Thursday, October 30, 2014

Detective Comics by John Layman issue #13

I gotta be honest: John Layman was the reason I wanted to read Detective Comics for the New 52 in the first place. I've read and reviewed the special issues #19 and #27 earlier this year, as well as the Death of the Family tie-ins #16-#17 included in The Joker: Death of the Family collection. I whined and, embarrassingly enough, kicked and screamed my way through the first twelve issues of this title written by Tony S. Daniel who is honest-to-Loki a spectacular artist who happens to illustrate his stories far more superiorly than telling them. Now we have a new creative team in place and the debut issue for John Layman and artist Jason Fabok was pretty impressive. The tonality and the characterization just felt right in every page.

As I asserted, Detective Comics is supposed to depict Batman as the gadget-savvy nocturnal sleuth who can also kick the shit out of criminal scum while he's at it. John Layman gets this. There was no humdrum moment while I was reading Batsy monologue boxes that truly give the sense that he's analysing and concern about finding logic in the cases before him and not just pretentiously contemplating or brooding over the job which was what Daniel usually does (and which was why I felt like tearing my hair out whenever I was reading an issue of his). I also have to point out the noticeable humor in the issue particularly Batman who seems chattier and able to enjoy himself while crime-fighting; but it wasn't an over-the-top "I'm the goddamn Batman, yeah!" like from the cringe-worthy All-Star by Frank Miller type of shit. No. It was more of a self-aware, sardonic type of enjoyment--and it was such a delight to read and chuckle about. I'm loving my Batsy here. Not too dark, not too light; a perfect compromise in between which actually makes it fun to watch him investigate and sometimes wisecrack to himself.

Issue #13 Duck and Cover was absolutely a blast! The story had a crispness to it that essentially makes it easier to digest. Layman added some lightness to his narrative that just counter-balanced all the supposed darkness Daniel has created in the past issues. You can easily smack your lips after devouring this one, and still feel like you've had something substantial to keep your belly full after finishing it. The Penguin was utilized surprisingly astute here. I haven't cared for Oswald Cobblepot when Daniel wrote him because he wasn't given much material and simply played second string to the entire plot and drama of his stories (WHICH I STILL WISH I CAN FORGET AND NEVER TALK ABOUT ANYMORE). Here we get him to talk about his insecurities in a dignified way (as much as 'dignified' goes for an opportunistic villain goes) and what he plans to do about it. His all-around go-to guy Ogilvy was his sounding board, a faithful servant who indulges and obeys him every step of the way (much like Alfred with Bruce, only a less loving and familial arrangement). Penguin wants not just a legacy or a kingdom from Gotham City: he wants to build an everlasting empire. As far as ambitions go, Penguin always knew how to aim high.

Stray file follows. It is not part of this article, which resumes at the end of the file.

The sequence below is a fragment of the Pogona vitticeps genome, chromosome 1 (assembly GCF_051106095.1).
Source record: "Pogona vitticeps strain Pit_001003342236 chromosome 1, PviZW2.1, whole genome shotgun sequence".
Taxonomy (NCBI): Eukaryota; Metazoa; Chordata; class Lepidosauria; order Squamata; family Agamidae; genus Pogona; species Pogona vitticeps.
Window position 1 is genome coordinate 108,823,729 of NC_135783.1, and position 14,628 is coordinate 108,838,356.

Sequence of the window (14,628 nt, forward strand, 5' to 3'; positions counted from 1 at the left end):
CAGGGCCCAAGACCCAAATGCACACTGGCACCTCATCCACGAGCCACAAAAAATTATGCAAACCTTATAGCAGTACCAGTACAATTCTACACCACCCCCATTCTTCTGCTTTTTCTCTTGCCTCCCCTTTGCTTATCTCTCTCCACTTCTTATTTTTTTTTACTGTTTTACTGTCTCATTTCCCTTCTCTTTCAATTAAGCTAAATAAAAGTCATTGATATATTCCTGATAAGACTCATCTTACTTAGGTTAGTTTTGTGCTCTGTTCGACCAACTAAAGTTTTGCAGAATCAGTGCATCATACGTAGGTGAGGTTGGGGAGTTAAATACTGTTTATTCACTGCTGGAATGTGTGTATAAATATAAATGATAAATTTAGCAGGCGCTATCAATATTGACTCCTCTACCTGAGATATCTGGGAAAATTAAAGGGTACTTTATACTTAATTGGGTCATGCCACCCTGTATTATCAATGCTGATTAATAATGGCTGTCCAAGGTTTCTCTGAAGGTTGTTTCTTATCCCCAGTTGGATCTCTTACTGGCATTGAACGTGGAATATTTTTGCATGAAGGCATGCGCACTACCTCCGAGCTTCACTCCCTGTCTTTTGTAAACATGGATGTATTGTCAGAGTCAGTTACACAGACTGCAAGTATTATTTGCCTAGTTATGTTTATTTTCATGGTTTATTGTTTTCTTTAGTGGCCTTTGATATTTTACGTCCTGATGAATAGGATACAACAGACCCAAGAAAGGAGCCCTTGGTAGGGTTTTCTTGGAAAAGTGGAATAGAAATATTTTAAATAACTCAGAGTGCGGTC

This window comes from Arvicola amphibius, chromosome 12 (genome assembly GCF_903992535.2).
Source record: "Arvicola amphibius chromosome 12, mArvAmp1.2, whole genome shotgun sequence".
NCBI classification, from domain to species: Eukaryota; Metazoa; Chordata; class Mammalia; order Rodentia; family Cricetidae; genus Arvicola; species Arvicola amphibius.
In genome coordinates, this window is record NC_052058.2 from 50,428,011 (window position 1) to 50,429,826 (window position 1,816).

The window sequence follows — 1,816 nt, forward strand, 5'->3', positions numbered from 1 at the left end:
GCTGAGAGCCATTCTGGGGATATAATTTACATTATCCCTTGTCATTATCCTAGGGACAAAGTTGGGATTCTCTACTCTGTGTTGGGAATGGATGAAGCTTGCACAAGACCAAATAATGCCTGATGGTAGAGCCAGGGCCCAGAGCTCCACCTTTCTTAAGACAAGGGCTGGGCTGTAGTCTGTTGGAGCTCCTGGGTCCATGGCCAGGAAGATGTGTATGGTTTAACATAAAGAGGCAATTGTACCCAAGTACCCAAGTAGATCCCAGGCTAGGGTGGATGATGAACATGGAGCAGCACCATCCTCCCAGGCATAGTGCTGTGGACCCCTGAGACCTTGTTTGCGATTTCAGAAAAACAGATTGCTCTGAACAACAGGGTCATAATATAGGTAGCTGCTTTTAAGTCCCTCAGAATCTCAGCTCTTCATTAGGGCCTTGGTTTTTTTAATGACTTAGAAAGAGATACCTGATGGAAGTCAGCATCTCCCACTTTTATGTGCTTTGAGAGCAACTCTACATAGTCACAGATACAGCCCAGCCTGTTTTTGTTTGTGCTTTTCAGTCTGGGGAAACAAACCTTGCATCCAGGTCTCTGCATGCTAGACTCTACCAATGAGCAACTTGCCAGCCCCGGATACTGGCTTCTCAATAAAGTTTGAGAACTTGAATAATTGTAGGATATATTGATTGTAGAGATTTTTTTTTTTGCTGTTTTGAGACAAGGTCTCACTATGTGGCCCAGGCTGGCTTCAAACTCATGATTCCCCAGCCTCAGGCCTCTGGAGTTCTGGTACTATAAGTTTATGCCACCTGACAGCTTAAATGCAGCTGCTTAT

He starts this by trying to push out Bruce Wayne from the spotlight and claim as his own. There's a certain small hilarity to the fact that, in able to accomplish this, Penguin chose to buy off the Martha Wayne Wing and make it his own to show what a generous philanthropist he is. It's the kind of dirty that Penguin plays and it's definitely something Bruce himself didn't expect. That was really amusing to watch unfold--and then that fucking cliffhanger! It made me want to read the next issue already (and, to be honest, I finished reading until issue #18, actually, and will now have five issues ahead of me to review this afternoon so watch out for that).

Layman has also written a short story afterwards which was enjoyable in a degree you don't expect from backup stories in general. Daniel had done this with Two Face and that shite annoyed me a lot. But Layman just KNOWS how to tell a COMPELLING story and this one about small-time crooks stealing in Gotham as one of them discusses his experiences with Batman in his line of work is a testament to his caliber. Artist Andy Clarke illustrated this story and I liked the way the contrasted flashbacks and detailed facial expressions. Yes, Detective Comics has been redeemed. Layman and Fabok are here and their Batman looks and sounds good.

I'm going to have fun again. And I badly need it these days..


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